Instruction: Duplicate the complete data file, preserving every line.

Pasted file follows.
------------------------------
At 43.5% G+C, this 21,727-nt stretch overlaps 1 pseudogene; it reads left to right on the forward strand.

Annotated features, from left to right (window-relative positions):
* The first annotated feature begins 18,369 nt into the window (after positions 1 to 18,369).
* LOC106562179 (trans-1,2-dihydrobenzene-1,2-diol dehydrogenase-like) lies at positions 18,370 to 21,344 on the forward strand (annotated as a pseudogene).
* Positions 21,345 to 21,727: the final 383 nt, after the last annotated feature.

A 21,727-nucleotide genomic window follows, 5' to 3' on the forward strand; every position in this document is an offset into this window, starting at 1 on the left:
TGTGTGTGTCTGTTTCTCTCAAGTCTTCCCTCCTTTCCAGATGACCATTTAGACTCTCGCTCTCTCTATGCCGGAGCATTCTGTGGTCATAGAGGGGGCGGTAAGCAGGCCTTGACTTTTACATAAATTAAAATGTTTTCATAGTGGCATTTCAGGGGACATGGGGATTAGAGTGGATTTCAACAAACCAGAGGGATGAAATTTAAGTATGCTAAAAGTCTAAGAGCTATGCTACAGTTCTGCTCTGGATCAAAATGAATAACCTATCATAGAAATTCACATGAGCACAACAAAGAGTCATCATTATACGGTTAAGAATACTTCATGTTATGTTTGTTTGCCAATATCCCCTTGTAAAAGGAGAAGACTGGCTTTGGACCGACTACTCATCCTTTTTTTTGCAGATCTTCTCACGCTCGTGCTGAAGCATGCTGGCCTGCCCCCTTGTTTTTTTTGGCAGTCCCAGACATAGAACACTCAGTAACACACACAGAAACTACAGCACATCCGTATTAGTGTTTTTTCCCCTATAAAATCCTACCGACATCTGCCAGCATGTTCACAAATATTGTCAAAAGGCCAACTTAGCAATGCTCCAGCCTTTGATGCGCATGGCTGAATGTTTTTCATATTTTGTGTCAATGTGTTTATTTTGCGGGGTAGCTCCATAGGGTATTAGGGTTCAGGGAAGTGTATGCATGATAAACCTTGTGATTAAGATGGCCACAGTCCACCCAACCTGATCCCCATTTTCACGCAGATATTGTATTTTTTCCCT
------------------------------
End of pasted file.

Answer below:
At 43.5% G+C, this 21,727-nt stretch overlaps 1 pseudogene; it reads left to right on the forward strand.

Annotated features, from left to right (window-relative positions):
* The first annotated feature begins 18,369 nt into the window (after positions 1 to 18,369).
* LOC106562179 (trans-1,2-dihydrobenzene-1,2-diol dehydrogenase-like) lies at positions 18,370 to 21,344 on the forward strand (annotated as a pseudogene).
* Positions 21,345 to 21,727: the final 383 nt, after the last annotated feature.

A 21,727-nucleotide genomic window follows, 5' to 3' on the forward strand; every position in this document is an offset into this window, starting at 1 on the left:
TGTGTGTGTCTGTTTCTCTCAAGTCTTCCCTCCTTTCCAGATGACCATTTAGACTCTCGCTCTCTCTATGCCGGAGCATTCTGTGGTCATAGAGGGGGCGGTAAGCAGGCCTTGACTTTTACATAAATTAAAATGTTTTCATAGTGGCATTTCAGGGGACATGGGGATTAGAGTGGATTTCAACAAACCAGAGGGATGAAATTTAAGTATGCTAAAAGTCTAAGAGCTATGCTACAGTTCTGCTCTGGATCAAAATGAATAACCTATCATAGAAATTCACATGAGCACAACAAAGAGTCATCATTATACGGTTAAGAATACTTCATGTTATGTTTGTTTGCCAATATCCCCTTGTAAAAGGAGAAGACTGGCTTTGGACCGACTACTCATCCTTTTTTTTGCAGATCTTCTCACGCTCGTGCTGAAGCATGCTGGCCTGCCCCCTTGTTTTTTTTGGCAGTCCCAGACATAGAACACTCAGTAACACACACAGAAACTACAGCACATCCGTATTAGTGTTTTTTCCCCTATAAAATCCTACCGACATCTGCCAGCATGTTCACAAATATTGTCAAAAGGCCAACTTAGCAATGCTCCAGCCTTTGATGCGCATGGCTGAATGTTTTTCATATTTTGTGTCAATGTGTTTATTTTGCGGGGTAGCTCCATAGGGTATTAGGGTTCAGGGAAGTGTATGCATGATAAACCTTGTGATTAAGATGGCCACAGTCCACCCAACCTGATCCCCATTTTCACGCAGATATTGTATTTTTTCCCT